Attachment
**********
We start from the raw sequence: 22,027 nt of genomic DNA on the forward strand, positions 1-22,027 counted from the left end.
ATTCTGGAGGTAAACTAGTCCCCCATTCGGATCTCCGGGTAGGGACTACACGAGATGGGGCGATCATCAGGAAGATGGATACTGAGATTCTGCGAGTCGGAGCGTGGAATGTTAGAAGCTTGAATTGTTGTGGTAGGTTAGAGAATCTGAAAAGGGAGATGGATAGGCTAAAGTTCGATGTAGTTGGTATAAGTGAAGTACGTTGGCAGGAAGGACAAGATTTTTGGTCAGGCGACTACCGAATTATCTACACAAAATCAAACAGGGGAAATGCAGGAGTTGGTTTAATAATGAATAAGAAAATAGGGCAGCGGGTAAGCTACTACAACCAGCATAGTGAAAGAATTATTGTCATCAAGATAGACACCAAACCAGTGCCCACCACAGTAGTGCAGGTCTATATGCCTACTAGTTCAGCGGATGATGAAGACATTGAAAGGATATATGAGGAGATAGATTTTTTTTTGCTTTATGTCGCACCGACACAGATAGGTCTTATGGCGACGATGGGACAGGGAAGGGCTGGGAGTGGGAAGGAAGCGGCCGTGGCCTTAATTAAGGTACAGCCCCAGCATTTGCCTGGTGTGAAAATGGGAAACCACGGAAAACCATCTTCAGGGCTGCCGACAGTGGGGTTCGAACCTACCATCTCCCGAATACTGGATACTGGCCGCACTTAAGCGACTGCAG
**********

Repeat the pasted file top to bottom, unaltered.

We start from the raw sequence: 22,027 nt of genomic DNA on the forward strand, positions 1-22,027 counted from the left end.
ATTCTGGAGGTAAACTAGTCCCCCATTCGGATCTCCGGGTAGGGACTACACGAGATGGGGCGATCATCAGGAAGATGGATACTGAGATTCTGCGAGTCGGAGCGTGGAATGTTAGAAGCTTGAATTGTTGTGGTAGGTTAGAGAATCTGAAAAGGGAGATGGATAGGCTAAAGTTCGATGTAGTTGGTATAAGTGAAGTACGTTGGCAGGAAGGACAAGATTTTTGGTCAGGCGACTACCGAATTATCTACACAAAATCAAACAGGGGAAATGCAGGAGTTGGTTTAATAATGAATAAGAAAATAGGGCAGCGGGTAAGCTACTACAACCAGCATAGTGAAAGAATTATTGTCATCAAGATAGACACCAAACCAGTGCCCACCACAGTAGTGCAGGTCTATATGCCTACTAGTTCAGCGGATGATGAAGACATTGAAAGGATATATGAGGAGATAGATTTTTTTTTGCTTTATGTCGCACCGACACAGATAGGTCTTATGGCGACGATGGGACAGGGAAGGGCTGGGAGTGGGAAGGAAGCGGCCGTGGCCTTAATTAAGGTACAGCCCCAGCATTTGCCTGGTGTGAAAATGGGAAACCACGGAAAACCATCTTCAGGGCTGCCGACAGTGGGGTTCGAACCTACCATCTCCCGAATACTGGATACTGGCCGCACTTAAGCGACTGCAG